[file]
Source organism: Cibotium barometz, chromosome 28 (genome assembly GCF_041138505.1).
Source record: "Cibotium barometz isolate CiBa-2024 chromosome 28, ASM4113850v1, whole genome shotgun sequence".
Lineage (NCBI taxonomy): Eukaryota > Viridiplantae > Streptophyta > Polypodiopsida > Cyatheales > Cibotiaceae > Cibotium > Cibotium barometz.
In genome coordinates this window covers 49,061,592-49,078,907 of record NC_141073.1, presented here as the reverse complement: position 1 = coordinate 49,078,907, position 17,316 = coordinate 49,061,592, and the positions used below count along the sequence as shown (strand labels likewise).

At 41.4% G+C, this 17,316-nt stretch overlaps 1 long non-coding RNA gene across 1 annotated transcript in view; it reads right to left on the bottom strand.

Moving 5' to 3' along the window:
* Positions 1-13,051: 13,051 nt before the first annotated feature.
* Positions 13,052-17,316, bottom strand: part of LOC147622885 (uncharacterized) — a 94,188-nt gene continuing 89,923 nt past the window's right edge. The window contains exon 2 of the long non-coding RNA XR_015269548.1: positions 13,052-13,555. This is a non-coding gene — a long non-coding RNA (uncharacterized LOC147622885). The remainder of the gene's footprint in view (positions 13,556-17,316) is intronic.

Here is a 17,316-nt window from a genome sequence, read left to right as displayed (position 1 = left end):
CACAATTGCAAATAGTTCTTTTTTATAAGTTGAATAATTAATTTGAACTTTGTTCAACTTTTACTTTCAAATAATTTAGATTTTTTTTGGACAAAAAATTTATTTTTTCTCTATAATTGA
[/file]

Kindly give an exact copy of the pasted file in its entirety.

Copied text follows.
Source organism: Cibotium barometz, chromosome 28 (genome assembly GCF_041138505.1).
Source record: "Cibotium barometz isolate CiBa-2024 chromosome 28, ASM4113850v1, whole genome shotgun sequence".
Lineage (NCBI taxonomy): Eukaryota > Viridiplantae > Streptophyta > Polypodiopsida > Cyatheales > Cibotiaceae > Cibotium > Cibotium barometz.
In genome coordinates this window covers 49,061,592-49,078,907 of record NC_141073.1, presented here as the reverse complement: position 1 = coordinate 49,078,907, position 17,316 = coordinate 49,061,592, and the positions used below count along the sequence as shown (strand labels likewise).

At 41.4% G+C, this 17,316-nt stretch overlaps 1 long non-coding RNA gene across 1 annotated transcript in view; it reads right to left on the bottom strand.

Moving 5' to 3' along the window:
* Positions 1-13,051: 13,051 nt before the first annotated feature.
* Positions 13,052-17,316, bottom strand: part of LOC147622885 (uncharacterized) — a 94,188-nt gene continuing 89,923 nt past the window's right edge. The window contains exon 2 of the long non-coding RNA XR_015269548.1: positions 13,052-13,555. This is a non-coding gene — a long non-coding RNA (uncharacterized LOC147622885). The remainder of the gene's footprint in view (positions 13,556-17,316) is intronic.

Here is a 17,316-nt window from a genome sequence, read left to right as displayed (position 1 = left end):
CACAATTGCAAATAGTTCTTTTTTATAAGTTGAATAATTAATTTGAACTTTGTTCAACTTTTACTTTCAAATAATTTAGATTTTTTTTGGACAAAAAATTTATTTTTTCTCTATAATTGA